# Homework Help: Inverse of matrix

1. Sep 20, 2005

### Benny

I'm having trouble with the following question - parts b, c and d. Can someone please help me out?

Q. 3-d rotations - Consider the matrix:

$$A\left( \theta \right) = \left[ {\begin{array}{*{20}c} {\cos \theta } & { - \sin \theta } & 0 \\ {\sin \theta } & {\cos \theta } & 0 \\ 0 & 0 & 1 \\ \end{array}} \right]$$

a) Evaluate det(A(theta)).
b) Interpret geometrically the effect of multiplying a vector by A(theta).
c) Show that $$A\left( \theta \right)A\left( \phi \right) = A\left( {\theta + \phi } \right)$$ and interpret this result.
d) Use the previous part to find the inverse of A(theta). How does this compare with the transpose A(theta)^T - the transpose of A(theta).

The answer to part 'a' is 1 which wasn't all that difficult to get. I'm not sure about part b. Ignoring the 3 row and 3rd column I have a 2 by 2 matrix which represents a rotation through an angle of theta in the anti-clockwise direction (in the x-y plane) but I'm not sure how to ineterpret the given 3 by 3 matrix.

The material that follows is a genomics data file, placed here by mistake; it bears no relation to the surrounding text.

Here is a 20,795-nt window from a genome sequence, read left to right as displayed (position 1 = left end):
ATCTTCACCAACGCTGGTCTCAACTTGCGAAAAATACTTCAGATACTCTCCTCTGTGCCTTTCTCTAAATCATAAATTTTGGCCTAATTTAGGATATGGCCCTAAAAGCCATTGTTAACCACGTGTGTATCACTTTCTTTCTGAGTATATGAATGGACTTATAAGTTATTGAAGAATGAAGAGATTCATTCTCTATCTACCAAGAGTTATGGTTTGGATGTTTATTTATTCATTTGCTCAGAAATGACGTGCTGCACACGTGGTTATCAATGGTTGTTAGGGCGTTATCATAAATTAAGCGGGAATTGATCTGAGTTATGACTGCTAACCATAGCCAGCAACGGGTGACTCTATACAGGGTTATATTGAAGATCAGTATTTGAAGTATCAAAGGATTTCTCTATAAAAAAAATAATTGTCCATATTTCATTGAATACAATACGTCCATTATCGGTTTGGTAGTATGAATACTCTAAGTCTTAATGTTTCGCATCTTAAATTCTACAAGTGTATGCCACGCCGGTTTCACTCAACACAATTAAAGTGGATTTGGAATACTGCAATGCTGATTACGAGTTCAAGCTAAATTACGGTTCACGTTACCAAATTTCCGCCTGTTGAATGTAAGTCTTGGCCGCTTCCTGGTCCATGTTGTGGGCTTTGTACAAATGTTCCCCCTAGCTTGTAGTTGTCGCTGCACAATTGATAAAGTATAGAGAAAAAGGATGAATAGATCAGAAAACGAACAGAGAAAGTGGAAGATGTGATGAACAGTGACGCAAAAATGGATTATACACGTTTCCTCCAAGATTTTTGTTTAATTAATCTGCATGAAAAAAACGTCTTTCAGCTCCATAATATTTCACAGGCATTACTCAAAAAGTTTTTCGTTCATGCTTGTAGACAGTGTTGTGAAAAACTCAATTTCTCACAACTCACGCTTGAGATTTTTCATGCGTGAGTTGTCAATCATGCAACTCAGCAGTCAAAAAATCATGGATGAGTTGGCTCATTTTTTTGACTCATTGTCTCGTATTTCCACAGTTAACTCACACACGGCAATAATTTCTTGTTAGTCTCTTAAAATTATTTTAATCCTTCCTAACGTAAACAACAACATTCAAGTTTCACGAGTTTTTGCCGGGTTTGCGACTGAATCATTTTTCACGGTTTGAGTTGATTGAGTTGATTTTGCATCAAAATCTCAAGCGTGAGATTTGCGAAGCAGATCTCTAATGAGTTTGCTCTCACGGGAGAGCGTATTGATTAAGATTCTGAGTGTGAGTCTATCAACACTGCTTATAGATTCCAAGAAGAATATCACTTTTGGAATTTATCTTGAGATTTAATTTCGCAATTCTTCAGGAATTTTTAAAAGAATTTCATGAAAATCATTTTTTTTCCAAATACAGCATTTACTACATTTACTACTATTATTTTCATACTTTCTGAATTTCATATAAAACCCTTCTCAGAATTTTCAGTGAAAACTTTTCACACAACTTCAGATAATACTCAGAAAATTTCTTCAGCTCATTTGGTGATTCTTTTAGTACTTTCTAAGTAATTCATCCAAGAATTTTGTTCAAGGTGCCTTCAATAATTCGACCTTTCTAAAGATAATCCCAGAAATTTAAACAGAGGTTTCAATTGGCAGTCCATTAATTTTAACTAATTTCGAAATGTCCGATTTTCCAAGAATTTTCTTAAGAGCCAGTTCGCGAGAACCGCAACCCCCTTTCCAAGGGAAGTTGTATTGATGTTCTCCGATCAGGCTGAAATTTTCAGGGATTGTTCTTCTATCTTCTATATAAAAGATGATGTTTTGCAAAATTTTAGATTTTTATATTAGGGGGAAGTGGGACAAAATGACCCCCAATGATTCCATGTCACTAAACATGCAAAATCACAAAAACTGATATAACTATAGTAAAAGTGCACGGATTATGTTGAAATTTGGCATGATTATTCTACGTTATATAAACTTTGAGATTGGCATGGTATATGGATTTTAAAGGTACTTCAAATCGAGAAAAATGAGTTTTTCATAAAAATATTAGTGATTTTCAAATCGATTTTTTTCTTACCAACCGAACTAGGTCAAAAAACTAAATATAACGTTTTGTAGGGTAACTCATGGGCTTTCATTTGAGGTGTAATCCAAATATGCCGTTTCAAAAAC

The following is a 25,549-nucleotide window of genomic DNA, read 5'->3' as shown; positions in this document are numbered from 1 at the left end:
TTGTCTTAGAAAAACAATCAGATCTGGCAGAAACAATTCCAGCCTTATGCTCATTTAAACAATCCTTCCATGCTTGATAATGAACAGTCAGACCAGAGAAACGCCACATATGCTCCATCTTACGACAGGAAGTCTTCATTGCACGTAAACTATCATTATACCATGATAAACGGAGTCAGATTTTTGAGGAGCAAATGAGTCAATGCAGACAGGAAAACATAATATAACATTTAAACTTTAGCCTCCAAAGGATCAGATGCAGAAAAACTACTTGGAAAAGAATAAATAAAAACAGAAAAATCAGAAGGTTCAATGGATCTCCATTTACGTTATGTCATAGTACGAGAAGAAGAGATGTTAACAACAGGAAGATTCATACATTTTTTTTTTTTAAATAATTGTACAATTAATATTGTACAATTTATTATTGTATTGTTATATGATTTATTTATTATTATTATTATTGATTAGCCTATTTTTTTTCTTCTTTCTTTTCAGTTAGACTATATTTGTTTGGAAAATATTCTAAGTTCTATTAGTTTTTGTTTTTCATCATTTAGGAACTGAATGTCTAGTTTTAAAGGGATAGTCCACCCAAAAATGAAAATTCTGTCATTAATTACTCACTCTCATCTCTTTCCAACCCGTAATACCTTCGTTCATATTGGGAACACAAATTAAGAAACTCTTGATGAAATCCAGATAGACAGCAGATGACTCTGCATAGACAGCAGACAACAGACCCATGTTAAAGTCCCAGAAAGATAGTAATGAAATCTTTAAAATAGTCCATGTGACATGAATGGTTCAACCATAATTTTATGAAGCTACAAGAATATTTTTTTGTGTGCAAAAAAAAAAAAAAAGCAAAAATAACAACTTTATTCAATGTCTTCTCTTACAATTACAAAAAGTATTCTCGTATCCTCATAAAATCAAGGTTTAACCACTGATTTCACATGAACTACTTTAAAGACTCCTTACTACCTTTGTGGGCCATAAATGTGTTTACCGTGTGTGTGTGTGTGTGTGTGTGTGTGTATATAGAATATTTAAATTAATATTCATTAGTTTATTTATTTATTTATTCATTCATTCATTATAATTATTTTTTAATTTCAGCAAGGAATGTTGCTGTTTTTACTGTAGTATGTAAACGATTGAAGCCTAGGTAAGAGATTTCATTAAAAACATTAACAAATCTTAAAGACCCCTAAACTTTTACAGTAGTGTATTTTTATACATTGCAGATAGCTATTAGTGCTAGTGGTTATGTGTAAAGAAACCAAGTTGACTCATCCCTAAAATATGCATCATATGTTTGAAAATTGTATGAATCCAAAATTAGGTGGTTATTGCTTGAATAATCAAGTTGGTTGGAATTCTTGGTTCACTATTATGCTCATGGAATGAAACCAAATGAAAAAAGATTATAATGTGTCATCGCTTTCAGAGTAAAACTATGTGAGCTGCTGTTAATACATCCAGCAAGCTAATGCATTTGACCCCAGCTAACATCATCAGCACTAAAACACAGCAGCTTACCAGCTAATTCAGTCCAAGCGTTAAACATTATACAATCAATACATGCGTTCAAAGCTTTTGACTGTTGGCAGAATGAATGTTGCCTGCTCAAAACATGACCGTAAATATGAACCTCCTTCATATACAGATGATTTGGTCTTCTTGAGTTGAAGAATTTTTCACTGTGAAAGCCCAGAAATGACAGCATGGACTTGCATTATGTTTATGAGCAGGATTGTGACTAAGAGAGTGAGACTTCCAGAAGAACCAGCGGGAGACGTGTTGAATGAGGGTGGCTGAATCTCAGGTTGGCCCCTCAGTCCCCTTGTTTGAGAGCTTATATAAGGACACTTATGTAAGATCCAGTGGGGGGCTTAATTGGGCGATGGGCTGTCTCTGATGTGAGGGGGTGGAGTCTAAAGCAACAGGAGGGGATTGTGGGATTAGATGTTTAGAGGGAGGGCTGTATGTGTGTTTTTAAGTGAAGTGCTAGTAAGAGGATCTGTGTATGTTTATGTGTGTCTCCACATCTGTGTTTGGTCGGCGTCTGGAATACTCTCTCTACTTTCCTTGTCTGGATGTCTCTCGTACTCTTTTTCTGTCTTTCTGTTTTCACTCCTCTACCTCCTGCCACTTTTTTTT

I could show the result of part 'c' but again, I don't know how to interpret the result. I think that it might just be the application of A(phi) followed by A(theta).

I have no idea as to how to part 'd.'

Any help would be good thanks.

2. Sep 20, 2005

### Galileo

You already identified it as a rotation if you consider the xy-plane. So you know what it does to the unit vectors x and y. What does the transformation do to the unit z vector?
If you know the interpretation, the rest is easy.

3. Sep 20, 2005

### HallsofIvy

If multiplying a vector by a matrix causes a movement (as rotation), then the inverse matrix causes the opposite movement.